Summer Challenge for Kids and Teens at the Marin County Library!

June 10, 2017

Kids Summer Challenge Marin Library 

It's hard to believe that it's already the end of the school years. You can keep the learning—and fun—alive this summer by participating in the Marin County Free Library's 2017 summer learning program. To participate in the Kids Summer Learning Challenge, all you have to do is visit your local branch of the Marin County Free Library, pick up a summer reading folder, and start reading.

Young readers will earn a Book Buck for each 100 minutes that they read or are read to. Book Bucks can then be redeemed for a variety of prizes, and kids who complete the Learning Challenge will get a Gold Medal Reader button. Participants can also donate their Book Bucks to the library's Giving Program; this year the Friends of the Library will donate a dollar to Marin Foster Care Association for every Book Buck donated.

Teens can participate in the 2017 Teen Summer Challenge, where they can earn scratcher tickets by checking out books, writing book reviews, and attending teen events a the library. More visits to the library mean more chances to win!

Paws to Read this Summer at the Marin County Free Library!

May 26, 2014

Paws to Read Summer Reading Program Marin County Free Library 2014It's hard to believe that it's almost the end of the school year. You can keep the learning—and fun—alive this summer by participating in the Marin County Free Library's 2014 summer reading program, Paws to Read. Paws to Read is packed with exciting free activities designed to inspire creativity, learning, and exploring. And it's not just for kids—the whole family can participate!

This year's program is built around Reader BINGO, with different cards available for children, teens (entering grades 6–12), and adults. Complete squares or rows on your bingo card and win prizes and get entered in raffle drawings. Kids can earn prizes like a Paws to Read T-shirt; teens can enter drawings for prizes like Giants tickets, gift cards, and even an iPad Mini; and adults can enter drawings for food and beverage gift cards from local businesses. Teens and adults can also choose a free gently used book when enrolling in Paws to Read, courtesy of the Book Place, the Library's used bookstore located in downtown Novato. Download your bingo cards and get started.

Top Tips to Help Kids Get Organized (and Stay That Way)

February 2, 2014

Maggie Heaps LaufferMarin Mommies presents a guest post by Maggie Heaps Lauffer, director and tutor at Sage Educators. Sage Educators is a Marin-based customized tutoring and test-prep center, with offices located in both Mill Valley and Larkspur.

With the new year comes a new opportunity for students to get organized! Here are a few tips to avoid TBS (Tornado Backpack Syndrome) and stay on top of schoolwork in 2014:

  1. Toss the monster Trapper Keepers. For the student who has a hard time staying organized, an oversized binder can quickly become a black hole, swallowing handouts and homework assignments never to be seen again. Instead, use a separate binder of a smaller size (1” to 1.5”) for each class.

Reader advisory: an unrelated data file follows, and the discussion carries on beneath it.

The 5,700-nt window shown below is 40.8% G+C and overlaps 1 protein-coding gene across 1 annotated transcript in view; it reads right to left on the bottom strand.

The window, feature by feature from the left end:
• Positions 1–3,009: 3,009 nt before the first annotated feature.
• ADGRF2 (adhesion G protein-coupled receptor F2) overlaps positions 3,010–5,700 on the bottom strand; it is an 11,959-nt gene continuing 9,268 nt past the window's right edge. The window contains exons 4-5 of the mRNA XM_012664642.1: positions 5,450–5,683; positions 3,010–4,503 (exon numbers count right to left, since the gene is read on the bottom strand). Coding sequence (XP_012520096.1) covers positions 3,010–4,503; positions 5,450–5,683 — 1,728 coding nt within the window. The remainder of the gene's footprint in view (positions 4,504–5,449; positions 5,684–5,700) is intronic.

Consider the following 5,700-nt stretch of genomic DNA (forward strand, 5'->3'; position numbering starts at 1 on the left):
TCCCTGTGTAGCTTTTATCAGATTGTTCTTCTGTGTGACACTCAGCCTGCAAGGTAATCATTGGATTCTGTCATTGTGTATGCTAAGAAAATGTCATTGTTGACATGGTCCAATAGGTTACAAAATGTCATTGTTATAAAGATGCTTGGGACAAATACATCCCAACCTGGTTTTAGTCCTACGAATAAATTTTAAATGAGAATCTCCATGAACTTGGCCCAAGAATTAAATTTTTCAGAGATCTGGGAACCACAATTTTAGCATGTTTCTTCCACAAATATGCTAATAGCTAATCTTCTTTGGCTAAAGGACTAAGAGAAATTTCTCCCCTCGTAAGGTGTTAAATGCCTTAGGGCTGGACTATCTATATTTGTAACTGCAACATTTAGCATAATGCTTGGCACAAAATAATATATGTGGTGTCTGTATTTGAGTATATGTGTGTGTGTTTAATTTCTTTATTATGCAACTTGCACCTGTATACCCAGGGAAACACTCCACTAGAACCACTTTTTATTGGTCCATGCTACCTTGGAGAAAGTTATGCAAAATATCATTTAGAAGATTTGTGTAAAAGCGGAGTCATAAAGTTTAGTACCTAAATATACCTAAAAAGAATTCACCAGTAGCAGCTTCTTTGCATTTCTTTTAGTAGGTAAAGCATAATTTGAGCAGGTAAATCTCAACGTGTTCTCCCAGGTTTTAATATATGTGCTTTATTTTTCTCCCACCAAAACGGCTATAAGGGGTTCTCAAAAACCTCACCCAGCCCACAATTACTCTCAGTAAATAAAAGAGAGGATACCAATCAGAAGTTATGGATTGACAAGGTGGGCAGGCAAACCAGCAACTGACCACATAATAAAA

2. Create a “Homework” folder. For some students, remembering to turn in homework is harder than completing it. Help them by making a folder that keeps daily homework away from everything else. Use a simple, brightly colored file folder and label it “Homework.” It will hold homework assignments that need to be completed as well as those that need to be turned in. All homework worksheets go into the folder during the school day; at the end of each night’s homework session, all completed assignments go back into the folder to be handed in. Place the homework folder at the front of the backpack so that the student can easily find and take it out during every class throughout the day.


November 20, 2013

Gracie's NightMarin Mommies presents a guest article by Marin children's librarian Lisa Katz, who highlights some fantastic Hanukkah books for kids.

On November 28, for the first time ever (although there is some dispute over this and some say it won’t happen again until 2070), Jews around the world will celebrate the first day of Hanukkah and Thanksgiving together. Thus, Thanksgivukkah!! Have you heard of potato latkes with cranberry sauce and turkey? Or how about sweet potato latkes or cranberry applesauce?

Ok, let’s put food aside and talk some great books. There are some wonderful children books to help us celebrate the festival lights. Below is my list with some of my favorites as well as new books for this year. Those books with an asterisk are for families who celebrate both holidays.

Hanukkah Books in alphabetical order by author:

Our Candle by Eve Bunting
Engineer Ari and the Hanukkah Mishap by Deborah Cohen
Hanukkah Moon by Deborah da Costa
Papa’s Latkes by Michelle Edwards

Five Ways to Write a Winning College Essay

November 19, 2013

Essay writing workshopMarin Mommies presents a guest post by Lindsey Johnson, director and writing specialist at Sage Educators.

Sage Educators is a Marin-based customized tutoring and test-prep center, with offices located in both Mill Valley and Larkspur.